As the S.C. General Assembly redraws legislative district lines, more western York County communities will have a state senator in Columbia who doesn’t call York County home.
Using 2010 U.S. Census data, S.C. House and Senate leaders have been redrawing their districts and U.S. House district lines. York County, the second fastest growing county in the state, has grown 37 percent to 226,073 residents since the 2000 Census.
A purpose of redistricting is to ensure the districts have a similar number of residents. Other goals include respecting communities of interest and maintaining minority percentages in each district. Significant growth means several districts must shed residents to even out populations.
For eastern York County, growth has meant a new state House district largely made up of Fort Mill Township.
But in York County’s most prominent state Senate district – 15 – legislators moved about 22,000 residents into other districts, said the district’s senator, Wes Hayes, a Rock Hill Republican.
As a result, the district will shrink and shift east to cover a smaller, more compact geographical area, and a non-resident senator will gain more ground in York County.
District 15 currently covers much of the county. At its northernmost reaches, the district includes parts of Lake Wylie and Tega Cay. It spans south to the Chester County line and east past Interstate 77. It pushes toward Sharon in the west and includes McConnells, York, Filbert, Newport, and much of Rock Hill.
While the district’s northern border won’t change much, York, McConnells and rural areas in mid- and southern York County will join District 17, a rural senate district spanning Chester and Fairfield counties.
Represented by Sen. Creighton Coleman, a Winnsboro Democrat, the district already includes a narrow swath of York County from the Chester County line to the southern part of Rock Hill.
York County has two other non-resident senators: Harvey Peeler, R-Gaffney, of District 14 and Chauncey “Greg” Gregory, R-Lancaster, of District 16. Both will still have a York County presence in the new plan.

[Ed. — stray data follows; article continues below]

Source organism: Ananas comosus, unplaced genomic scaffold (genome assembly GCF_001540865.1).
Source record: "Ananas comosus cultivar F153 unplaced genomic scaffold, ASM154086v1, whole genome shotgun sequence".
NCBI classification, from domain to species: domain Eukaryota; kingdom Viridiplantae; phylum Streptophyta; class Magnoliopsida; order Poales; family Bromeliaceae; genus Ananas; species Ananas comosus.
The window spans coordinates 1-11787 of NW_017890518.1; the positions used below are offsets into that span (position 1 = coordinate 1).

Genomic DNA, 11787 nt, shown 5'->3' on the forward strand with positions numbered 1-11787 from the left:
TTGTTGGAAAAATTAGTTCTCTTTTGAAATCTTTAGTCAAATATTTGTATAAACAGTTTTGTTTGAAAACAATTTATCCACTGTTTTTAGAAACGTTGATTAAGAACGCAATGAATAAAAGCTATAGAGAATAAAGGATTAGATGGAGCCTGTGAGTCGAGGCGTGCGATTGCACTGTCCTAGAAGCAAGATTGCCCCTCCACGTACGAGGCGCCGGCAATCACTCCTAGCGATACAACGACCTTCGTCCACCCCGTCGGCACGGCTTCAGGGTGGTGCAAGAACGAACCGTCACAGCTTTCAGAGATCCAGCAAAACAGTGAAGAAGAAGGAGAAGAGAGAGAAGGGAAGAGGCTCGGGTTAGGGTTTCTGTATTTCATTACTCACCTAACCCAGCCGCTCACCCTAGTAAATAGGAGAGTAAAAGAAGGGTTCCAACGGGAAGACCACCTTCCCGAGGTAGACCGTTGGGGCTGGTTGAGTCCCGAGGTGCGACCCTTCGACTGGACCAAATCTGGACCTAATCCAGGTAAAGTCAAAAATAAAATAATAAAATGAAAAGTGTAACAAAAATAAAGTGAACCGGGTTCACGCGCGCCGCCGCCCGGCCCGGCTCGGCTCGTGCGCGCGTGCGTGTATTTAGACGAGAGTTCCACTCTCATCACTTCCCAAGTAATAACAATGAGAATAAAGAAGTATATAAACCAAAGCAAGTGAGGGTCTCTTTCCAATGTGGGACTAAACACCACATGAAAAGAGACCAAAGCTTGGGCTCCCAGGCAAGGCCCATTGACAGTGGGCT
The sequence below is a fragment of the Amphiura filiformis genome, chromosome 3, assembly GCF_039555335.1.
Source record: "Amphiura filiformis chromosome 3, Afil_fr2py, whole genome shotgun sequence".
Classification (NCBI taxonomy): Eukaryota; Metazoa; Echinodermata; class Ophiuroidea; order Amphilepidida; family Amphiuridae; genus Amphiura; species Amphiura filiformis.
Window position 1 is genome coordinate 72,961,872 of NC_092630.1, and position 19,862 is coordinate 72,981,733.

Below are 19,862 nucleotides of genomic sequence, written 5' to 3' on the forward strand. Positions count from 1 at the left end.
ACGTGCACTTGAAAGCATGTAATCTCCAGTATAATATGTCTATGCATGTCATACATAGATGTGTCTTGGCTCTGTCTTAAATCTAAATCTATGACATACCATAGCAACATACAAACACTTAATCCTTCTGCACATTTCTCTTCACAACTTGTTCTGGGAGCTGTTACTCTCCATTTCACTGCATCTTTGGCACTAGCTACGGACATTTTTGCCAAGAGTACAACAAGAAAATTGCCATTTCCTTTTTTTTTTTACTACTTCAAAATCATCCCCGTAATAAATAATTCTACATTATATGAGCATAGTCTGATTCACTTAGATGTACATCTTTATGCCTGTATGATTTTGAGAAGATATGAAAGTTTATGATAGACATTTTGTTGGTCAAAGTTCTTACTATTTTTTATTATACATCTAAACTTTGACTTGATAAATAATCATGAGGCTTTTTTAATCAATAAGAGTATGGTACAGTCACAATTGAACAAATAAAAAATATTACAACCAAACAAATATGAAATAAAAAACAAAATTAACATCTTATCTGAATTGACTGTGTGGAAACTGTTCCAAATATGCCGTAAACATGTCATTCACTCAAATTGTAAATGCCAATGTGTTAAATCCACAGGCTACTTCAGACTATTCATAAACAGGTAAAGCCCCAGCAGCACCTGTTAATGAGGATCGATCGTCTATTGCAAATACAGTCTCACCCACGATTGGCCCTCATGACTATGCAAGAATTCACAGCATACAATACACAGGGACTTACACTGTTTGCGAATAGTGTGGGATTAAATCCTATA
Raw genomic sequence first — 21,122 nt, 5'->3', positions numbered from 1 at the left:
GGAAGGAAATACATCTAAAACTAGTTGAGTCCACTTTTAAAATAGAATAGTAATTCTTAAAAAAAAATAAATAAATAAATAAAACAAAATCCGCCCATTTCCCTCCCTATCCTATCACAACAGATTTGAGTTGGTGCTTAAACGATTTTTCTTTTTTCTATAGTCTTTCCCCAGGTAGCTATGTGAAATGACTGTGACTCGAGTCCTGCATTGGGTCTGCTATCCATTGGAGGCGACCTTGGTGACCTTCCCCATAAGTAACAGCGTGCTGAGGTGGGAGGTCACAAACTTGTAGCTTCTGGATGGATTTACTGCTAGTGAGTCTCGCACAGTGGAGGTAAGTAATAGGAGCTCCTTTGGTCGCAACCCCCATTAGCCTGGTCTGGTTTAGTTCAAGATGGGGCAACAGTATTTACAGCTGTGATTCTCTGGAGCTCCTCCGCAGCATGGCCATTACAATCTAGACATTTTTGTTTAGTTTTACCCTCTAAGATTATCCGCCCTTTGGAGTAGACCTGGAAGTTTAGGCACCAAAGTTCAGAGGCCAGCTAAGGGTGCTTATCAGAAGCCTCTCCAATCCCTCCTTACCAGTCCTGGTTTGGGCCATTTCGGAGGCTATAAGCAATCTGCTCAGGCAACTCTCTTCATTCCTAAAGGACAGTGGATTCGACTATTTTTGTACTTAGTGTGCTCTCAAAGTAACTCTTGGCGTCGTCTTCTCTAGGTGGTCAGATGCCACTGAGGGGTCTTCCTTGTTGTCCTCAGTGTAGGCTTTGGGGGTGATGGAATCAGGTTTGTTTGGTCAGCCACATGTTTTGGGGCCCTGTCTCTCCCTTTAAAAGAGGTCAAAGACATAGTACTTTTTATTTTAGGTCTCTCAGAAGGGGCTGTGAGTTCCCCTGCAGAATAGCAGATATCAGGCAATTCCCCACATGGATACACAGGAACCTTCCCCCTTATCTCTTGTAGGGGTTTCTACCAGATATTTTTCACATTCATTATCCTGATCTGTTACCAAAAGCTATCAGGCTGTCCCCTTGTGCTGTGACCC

But there’s a tradeoff for having non-resident leaders in Columbia – the new voices mean more “clout” for York County, members of the county’s legislative delegation say.
“Most people would prefer to have a resident senator, or a resident House member, or someone who lives in that particular county,” said Hayes who has served in the state Senate since 1991. “That’s human nature.”
But having a non-resident representative is “not necessarily always a bad thing,” he said, adding that more legislators with constituents in York County mean more influence in Columbia.
Hayes said the county’s legislative delegation works together to serve the county, regardless of district lines.
“When people call me for help, I don’t check the lines to see if they’re in my district,” he said. “I have a countywide responsibility anyway.”
State Rep. Tommy Pope, R-York, said he was at first concerned about the shifting lines.
“The strangest thing for me is living as close as I do to York, and the downtown part got cut out” of House District 47, which Pope represents.
But after talking with other county leaders, they decided it wasn’t a problem. It wouldn’t determine whom he helps, he said.
While there’s “potential” for non-resident leaders to overlook some of the county’s interest, any “diligent representative” could overcome that problem, Pope said.
Some York leaders aren’t worried about the changes for the city, which includes House districts that dissect the city.
The new district lines won’t change much about how constituents interact with their state leaders, said York Mayor Eddie Lee and Paul Boger, executive director of the Greater York Chamber of Commerce.
“We focus on those representatives that cover our county,” Boger said. “Whether one has a little bit more of the city of York, I don’t think it makes that much of a difference.”
“As a voter and as an elected official, I work with them all. I ask them all for things,” said Lee, citing frequent chats with state Rep. Ralph Norman, R-Rock Hill, as an example.
Courtesy of the Spartanburg Herald-Journal